Regulated intramembrane proteolysis is a novel mechanism involving proteases that hydrolyze their substrates in a hydrophobic environment. Presenilin (PS) 1 and PS 2 are required for intramembrane cleavage of an increasing number of type I membrane proteins, including the amyloid precursor protein of Alzheimer's disease and the Notch receptor, which signals during differentiation and development. Mutagenesis, affinity labeling, biochemical isolation, and reconstitution in cells reveal that PS, in complex with co-factors nicastrin, APH-1 and PEN-2, apparently contains the active site ofγ-secretase, a novel membrane aspartyl protease. In addition, other related aspartyl proteases have been identified. These include members of the type-4 prepilin peptidase family in bacteria, which are known proteases and carry a GD motif conserved in PS. A group of multi-pass membrane proteins found in eukaryotes also contain YD and LGXGD motifs in two transmembrane domains that are conserved in PS and postulated to constitute an aspartyl protease active site. Among these is signal peptide peptidase (SPP), which cleaves remnant signal peptides derived from signal-peptidase-mediated ectodomain shedding. SPP cuts type II membrane proteins, illustrating that PS-like proteases play a key role in intramembrane proteolysis of single-pass membrane proteins oriented in either direction.

Introduction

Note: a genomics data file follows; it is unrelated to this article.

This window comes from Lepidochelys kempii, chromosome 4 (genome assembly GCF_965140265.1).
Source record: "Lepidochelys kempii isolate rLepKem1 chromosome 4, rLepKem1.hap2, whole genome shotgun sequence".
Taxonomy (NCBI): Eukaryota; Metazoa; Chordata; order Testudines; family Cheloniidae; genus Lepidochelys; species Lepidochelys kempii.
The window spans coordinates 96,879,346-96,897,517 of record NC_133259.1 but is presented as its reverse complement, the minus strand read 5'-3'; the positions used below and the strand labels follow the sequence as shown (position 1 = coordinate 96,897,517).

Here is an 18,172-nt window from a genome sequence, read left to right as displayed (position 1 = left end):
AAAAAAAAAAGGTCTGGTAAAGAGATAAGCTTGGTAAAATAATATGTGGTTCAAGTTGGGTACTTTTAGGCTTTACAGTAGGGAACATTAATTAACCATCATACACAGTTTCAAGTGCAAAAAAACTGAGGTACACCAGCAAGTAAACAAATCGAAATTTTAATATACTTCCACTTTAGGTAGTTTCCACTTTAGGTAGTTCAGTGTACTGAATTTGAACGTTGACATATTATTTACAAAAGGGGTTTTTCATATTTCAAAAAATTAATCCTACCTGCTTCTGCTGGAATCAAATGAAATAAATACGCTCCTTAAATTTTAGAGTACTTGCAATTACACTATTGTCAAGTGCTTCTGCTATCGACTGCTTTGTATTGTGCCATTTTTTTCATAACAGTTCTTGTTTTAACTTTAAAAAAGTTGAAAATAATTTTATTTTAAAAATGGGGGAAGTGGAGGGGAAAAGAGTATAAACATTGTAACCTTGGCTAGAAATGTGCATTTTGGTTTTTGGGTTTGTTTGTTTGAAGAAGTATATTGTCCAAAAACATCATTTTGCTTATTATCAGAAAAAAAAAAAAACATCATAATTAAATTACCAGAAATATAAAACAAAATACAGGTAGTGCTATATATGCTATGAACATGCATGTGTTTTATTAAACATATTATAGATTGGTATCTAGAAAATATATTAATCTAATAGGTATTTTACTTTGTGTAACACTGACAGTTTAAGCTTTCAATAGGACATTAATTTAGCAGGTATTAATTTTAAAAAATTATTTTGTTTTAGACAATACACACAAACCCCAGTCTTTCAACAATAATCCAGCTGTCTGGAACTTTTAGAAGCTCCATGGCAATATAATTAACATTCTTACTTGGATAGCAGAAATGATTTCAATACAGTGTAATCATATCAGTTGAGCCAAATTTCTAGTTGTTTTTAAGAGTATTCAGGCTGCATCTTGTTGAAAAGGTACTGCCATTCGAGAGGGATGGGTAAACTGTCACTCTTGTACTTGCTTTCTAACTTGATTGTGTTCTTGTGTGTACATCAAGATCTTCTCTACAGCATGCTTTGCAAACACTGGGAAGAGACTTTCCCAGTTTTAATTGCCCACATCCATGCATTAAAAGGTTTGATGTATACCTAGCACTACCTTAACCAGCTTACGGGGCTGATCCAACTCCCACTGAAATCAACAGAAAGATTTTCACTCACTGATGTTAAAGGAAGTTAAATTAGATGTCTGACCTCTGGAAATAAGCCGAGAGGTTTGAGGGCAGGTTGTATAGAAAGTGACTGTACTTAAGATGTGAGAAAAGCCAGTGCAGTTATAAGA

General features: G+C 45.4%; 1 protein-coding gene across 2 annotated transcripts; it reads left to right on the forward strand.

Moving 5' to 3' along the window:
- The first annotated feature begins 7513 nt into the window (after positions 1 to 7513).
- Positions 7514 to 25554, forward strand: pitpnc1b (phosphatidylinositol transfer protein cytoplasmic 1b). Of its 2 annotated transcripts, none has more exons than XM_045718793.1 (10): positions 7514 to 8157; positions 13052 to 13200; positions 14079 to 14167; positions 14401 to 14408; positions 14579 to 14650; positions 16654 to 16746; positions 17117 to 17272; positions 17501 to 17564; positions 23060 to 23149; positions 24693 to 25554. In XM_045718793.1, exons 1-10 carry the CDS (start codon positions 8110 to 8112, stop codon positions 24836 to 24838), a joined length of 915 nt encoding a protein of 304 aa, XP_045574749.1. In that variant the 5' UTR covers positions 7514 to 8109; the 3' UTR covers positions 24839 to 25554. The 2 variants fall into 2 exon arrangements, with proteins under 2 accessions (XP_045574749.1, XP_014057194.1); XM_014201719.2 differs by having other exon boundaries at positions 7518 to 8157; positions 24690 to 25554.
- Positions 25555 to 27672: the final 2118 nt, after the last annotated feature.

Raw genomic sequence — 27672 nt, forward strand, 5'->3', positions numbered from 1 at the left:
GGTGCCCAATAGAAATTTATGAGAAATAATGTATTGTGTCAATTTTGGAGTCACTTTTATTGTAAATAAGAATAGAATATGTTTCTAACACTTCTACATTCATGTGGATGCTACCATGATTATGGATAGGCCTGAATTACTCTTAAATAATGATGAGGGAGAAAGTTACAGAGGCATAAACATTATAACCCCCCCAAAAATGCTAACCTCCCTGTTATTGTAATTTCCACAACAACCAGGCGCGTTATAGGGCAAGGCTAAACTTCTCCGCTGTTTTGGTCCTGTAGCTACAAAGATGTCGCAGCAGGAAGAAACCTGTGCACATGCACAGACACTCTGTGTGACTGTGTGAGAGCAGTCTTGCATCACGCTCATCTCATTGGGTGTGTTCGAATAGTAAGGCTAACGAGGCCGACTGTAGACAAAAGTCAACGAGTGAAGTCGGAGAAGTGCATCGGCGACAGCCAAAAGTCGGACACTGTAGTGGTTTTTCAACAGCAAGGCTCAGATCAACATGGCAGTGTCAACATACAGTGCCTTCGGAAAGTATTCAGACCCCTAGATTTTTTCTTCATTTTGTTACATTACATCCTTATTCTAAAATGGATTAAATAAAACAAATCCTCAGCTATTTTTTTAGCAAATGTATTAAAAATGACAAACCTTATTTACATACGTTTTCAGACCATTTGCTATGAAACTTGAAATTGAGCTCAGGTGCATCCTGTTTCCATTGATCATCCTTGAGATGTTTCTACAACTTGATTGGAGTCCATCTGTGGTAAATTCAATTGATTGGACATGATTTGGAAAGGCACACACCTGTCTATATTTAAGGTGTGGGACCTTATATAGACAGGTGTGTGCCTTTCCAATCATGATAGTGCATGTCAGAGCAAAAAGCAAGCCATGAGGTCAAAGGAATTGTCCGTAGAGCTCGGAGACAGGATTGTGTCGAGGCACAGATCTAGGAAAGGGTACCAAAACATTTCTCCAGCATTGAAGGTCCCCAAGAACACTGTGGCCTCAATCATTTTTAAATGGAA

The deposition of the amyloid β protein (Aβ) in the form of neuritic plaques is a primary pathological lesion of Alzheimer's disease (AD). Mounting evidence points to the 38-43 residue Aβ as an initiator of pathogenesis and not just a molecular bystander. Strong evidence for this hypothesis comes from genetics: early-onset, dominant forms of familial AD(FAD) are caused by mutations in the amyloid precursor protein (APP) and in presenilin 1 (PS1) and presenilin 2 (PS2), and these mutations affect Aβproduction. The 42 residue form of Aβ (Aβ42) is the predominant Aβ species deposited in the limbic and association cortices of both sporadic and familial AD patients(Gravina et al., 1995; Iwatsubo et al., 1994; Lemere et al., 1996; Mann et al., 1996a; Mann et al., 1996b). Increased amounts of Aβ42 are produced from stably transfected cells and transgenic mice overexpressing mutant presenilin (PS) genes(Borchelt et al., 1996; Citron et al., 1997; Duff et al., 1996; Xia et al., 1997), and in the plasma of mutant gene carriers (Scheuner et al., 1996). Mutations in PS genes account for >50% of early-onset FAD (Levy-Lahad et al.,1995; Rogaev et al.,1995; Sherrington et al.,1995). Although FAD cases represent a minority of all AD cases,the mechanism by which PS mutations affect Aβ production and cause FAD should provide insight into the pathogenesis and treatment of sporadic AD as well.